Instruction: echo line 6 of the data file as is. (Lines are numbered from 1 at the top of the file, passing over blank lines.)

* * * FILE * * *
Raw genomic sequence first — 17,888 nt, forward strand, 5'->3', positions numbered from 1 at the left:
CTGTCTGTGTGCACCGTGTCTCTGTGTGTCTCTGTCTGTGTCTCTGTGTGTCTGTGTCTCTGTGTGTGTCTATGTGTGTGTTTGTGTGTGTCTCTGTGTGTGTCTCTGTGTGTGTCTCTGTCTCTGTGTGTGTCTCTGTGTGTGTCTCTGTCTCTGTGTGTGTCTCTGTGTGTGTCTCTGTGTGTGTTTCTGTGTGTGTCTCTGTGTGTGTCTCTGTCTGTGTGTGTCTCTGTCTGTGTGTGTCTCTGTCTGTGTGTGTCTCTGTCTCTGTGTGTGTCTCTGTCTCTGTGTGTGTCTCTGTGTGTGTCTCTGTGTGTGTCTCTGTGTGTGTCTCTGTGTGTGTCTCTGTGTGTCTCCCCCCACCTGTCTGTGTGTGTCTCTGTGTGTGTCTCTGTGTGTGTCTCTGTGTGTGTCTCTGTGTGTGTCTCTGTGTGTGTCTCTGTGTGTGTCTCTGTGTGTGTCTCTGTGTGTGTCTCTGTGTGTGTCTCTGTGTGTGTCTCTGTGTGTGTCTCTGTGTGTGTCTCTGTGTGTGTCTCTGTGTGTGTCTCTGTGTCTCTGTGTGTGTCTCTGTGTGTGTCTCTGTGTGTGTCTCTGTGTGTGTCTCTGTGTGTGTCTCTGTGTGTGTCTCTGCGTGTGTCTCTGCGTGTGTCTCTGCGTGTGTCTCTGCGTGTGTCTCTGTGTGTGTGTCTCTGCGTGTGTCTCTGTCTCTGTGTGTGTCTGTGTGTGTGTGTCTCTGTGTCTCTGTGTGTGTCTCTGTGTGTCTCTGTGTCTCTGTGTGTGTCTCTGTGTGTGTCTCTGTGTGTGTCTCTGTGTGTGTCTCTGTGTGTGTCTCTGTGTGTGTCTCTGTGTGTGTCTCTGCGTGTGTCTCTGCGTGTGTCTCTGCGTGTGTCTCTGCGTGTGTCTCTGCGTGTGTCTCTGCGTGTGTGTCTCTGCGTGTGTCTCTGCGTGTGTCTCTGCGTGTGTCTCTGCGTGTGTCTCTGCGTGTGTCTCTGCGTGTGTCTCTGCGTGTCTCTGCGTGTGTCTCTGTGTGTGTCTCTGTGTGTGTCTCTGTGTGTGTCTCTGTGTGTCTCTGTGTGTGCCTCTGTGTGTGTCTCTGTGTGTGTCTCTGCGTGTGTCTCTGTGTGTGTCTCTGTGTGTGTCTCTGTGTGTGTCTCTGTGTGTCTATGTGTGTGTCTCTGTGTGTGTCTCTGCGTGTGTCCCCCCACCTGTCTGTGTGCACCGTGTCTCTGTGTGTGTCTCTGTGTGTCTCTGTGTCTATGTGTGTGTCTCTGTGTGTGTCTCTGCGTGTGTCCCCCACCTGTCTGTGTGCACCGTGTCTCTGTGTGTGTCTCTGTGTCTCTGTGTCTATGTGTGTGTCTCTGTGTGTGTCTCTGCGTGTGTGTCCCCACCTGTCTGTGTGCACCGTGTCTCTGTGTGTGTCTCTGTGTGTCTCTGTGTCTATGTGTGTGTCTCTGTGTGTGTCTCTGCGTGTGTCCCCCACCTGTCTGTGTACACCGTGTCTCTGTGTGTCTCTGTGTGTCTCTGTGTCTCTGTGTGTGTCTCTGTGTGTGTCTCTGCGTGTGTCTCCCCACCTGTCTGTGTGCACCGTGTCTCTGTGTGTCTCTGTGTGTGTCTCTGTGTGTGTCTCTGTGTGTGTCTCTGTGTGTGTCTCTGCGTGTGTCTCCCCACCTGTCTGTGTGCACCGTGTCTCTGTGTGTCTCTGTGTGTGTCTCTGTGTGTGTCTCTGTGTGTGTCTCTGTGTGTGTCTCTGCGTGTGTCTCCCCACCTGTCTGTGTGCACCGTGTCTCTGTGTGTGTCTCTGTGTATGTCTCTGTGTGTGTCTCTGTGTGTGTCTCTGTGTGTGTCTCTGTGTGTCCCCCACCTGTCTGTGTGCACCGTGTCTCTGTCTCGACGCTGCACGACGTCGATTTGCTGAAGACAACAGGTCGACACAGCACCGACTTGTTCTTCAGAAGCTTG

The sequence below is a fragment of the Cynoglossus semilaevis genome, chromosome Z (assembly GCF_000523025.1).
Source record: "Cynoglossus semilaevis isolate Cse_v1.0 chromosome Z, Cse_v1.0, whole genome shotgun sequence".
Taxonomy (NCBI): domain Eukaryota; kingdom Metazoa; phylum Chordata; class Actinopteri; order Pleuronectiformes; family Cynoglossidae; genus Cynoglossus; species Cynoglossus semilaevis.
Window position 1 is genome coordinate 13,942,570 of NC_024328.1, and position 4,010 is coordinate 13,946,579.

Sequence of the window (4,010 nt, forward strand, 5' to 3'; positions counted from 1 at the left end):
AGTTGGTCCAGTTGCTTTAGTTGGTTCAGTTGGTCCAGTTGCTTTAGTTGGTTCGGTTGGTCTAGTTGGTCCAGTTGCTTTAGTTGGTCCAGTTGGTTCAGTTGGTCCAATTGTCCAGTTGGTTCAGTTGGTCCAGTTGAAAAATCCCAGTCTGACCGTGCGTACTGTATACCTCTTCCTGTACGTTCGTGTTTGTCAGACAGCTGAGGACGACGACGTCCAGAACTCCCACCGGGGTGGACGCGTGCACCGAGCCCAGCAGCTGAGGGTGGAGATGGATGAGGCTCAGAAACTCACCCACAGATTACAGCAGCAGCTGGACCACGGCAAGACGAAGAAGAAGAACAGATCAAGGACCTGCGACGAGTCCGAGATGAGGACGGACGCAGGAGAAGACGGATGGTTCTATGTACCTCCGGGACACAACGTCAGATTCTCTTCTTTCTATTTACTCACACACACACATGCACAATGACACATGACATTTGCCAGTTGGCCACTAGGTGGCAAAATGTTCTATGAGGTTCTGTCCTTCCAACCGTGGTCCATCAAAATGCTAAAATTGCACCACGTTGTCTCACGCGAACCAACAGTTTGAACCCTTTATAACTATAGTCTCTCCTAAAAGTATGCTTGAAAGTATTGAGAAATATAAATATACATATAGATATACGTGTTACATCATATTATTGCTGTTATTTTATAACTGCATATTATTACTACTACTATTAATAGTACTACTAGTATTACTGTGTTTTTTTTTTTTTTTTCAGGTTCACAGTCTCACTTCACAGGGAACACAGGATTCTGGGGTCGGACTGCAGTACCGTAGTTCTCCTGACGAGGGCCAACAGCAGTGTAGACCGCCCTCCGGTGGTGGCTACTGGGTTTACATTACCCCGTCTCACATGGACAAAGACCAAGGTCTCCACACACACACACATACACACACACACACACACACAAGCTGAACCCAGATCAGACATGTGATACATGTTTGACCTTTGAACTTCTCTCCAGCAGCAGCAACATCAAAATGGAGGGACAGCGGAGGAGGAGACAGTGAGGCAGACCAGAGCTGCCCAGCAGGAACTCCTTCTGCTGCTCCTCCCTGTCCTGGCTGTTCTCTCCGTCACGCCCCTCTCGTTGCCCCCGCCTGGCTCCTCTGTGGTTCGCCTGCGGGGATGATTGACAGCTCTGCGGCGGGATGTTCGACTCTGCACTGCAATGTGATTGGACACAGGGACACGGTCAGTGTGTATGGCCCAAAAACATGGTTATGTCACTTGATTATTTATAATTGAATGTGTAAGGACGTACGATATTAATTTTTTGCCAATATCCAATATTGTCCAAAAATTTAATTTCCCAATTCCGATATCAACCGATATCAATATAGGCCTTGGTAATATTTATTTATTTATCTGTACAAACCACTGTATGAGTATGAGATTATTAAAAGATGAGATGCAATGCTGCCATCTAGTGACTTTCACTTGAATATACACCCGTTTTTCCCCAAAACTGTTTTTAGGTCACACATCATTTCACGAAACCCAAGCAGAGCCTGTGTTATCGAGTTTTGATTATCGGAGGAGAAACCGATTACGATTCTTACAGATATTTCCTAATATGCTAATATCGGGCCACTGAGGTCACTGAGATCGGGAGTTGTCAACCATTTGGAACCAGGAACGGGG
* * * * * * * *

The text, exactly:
Window position 1 is genome coordinate 13,942,570 of NC_024328.1, and position 4,010 is coordinate 13,946,579.